Archive for the ‘spelling’ Category

“Pokemon Go” Articles Need Copy Editor

Friday, July 15th, 2016

Pokemon GoThe Birmingham News must have been in a hurry to rush its Pokemon stories to press on Wednesday. Their copy on Page A2 is full of errors. The first Glitch is in a headline:

"Games digital popularity also warping real life"

Whoops! #1: Assuming the headline creator means the digital popularity of Pokemon Go (one game), this headline needs an apostrophe before the S in "Games." It should read this way: Game's digital popularity also warping real life."

Whoops #2: Although I am not a Pokemon expert (yet), I do know that the phrase "a Pokemon" refers to one creature and that THEM is a plural pronoun referring to more than one of something, like Pokemon (plural) in general. Consider this sentence"

"Once you catch a Pokemon, you can take them to a gym where they can battle other Pokemon."

Okay, so what pronoun is appropriate for a single captured Pokemon? I'm not sure that has been worked out yet–it? she? he? The best solution, for now, is to avoid the pronoun completely, like this: Once you catch a Pokemon, you can take your captive to a gym for battles with other Pokemon.

Whoops #3: I had to read this sentence a couple times to figure out what the reporter was trying to say. One apostrophe and the correct spelling of THAN would have solved the confusion:

"AR (augmented reality), as its known, is different that virtual reality in which a completely computer-generated world is created."

It should read this way: AR, as it's known, is different than virtual reality in which a completely computer-generated world is created.

Whoops #4: Subject/verb agreement is the crime in this sentence. PERMISSIONS is plural, but the reporter chooses the singular verb MEANS to go with it:

The permissions, according to Engadget, means Niantic has access to your Google drive docs, search history, private Google photos and other items tied to your account."

For grammatically correct agreement, the sentence should read this way: The permissions, according to Engadget, mean Niantic has access to your google drive docs,….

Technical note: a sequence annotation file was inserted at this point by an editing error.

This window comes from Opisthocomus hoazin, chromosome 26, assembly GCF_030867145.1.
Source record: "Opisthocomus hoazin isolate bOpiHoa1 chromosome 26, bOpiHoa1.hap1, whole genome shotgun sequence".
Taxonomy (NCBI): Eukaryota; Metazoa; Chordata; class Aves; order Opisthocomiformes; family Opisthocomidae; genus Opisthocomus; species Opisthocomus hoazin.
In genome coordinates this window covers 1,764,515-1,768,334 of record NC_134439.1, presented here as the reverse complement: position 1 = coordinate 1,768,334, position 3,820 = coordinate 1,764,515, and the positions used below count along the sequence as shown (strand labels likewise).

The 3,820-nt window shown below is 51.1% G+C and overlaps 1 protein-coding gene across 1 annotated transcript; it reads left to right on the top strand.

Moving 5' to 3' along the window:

Whoops #5: The reporter of the side story made the correct choice with  IT'S (IT + IS) but failed to recognize that the second ITS (correctly possessive) refers to the plural word PEOPLE.

"Niantic issued a statement assuring people it's not accessing its personal information and will only have access to a person's Google user ID and password."

The problem here is that the use of ITS makes it sound as if Niantic is not accessing Niantic's personal information, but they are referring to the PEOPLE'S personal information. It should read this way: Niantic issued a statement assuring people it's not accessing their personal information and will only have access to people's user IDs and passwords.

Whew! And all those Glitches appeared on ONE page.

Reporter locates apostrophe correctly, then forgets the rule before the end of the sentence.

Tuesday, July 28th, 2015

One short article about taxes and sewage contains two Glitches.

Here is the first Glitch, which is puzzling because the reporter uses the apostrophe correctly in the first part of the sentence but then uses it incorrectly later in the same sentence:

Evans also said he met with the USDA about the agency's grant and loan programs to help with the towns old sewage system.

It is correct to show that the PROGRAMS belong to the AGENCY (agency's programs). Okay, so why would it not be correct to refer to the SEWAGE SYSTEM as belonging to the TOWN (town's old sewage system)? The sentence should read this way:

Evans also said he met with the USDA about the agency's grant and loan programs to help with the town's old sewage system.

This same reporter does not know the difference between THERE (location) and THEIR (possessive). Here is the second Glitch:

The USDA told the town in there meeting that they needed an audit to go forward.

Whoops! The meeting belongs to the town, so it should be spelled THEIR.

“…the annuls of war.” Those would be great to have!

Saturday, August 2nd, 2014

A letter to the editor in The Birmingham News last week included an odd, unintended perspective on war. The writer wanted to compare the current Israel/Palestine conflict to issues in the Korean War and made this statement:

In one of the most brilliant military strategies in the annuls of war, Gen. Douglas MacArthur landed behind enemy lines at Inchon and could have destroyed the North Korean Army and perhaps the Chinese Army. MacArthur

Whoops! Much as I'd love to see war ANNULLED as a strategy for solving problems, the word this writer wanted is ANNALS (a chronological record of events). ANNUL is a verb (to make or declare invalid).

Personally, I rather like this incorrect usage. I pray regularly for the ANNULMENT of war and would rejoice in seeing the ANNALS of war be nothing but history, never to be repeated. What an idiotic, wasteful, and destructive way to resolve conflict!

To use or not to use? (A grammar checker, that is.)

Wednesday, October 9th, 2013

brain in gear

I use Grammarly's grammar checker because I don't want to misplace a comma and end up eating Gramma (as in "Let's eat Gramma!" instead of "Let's eat, Gramma!").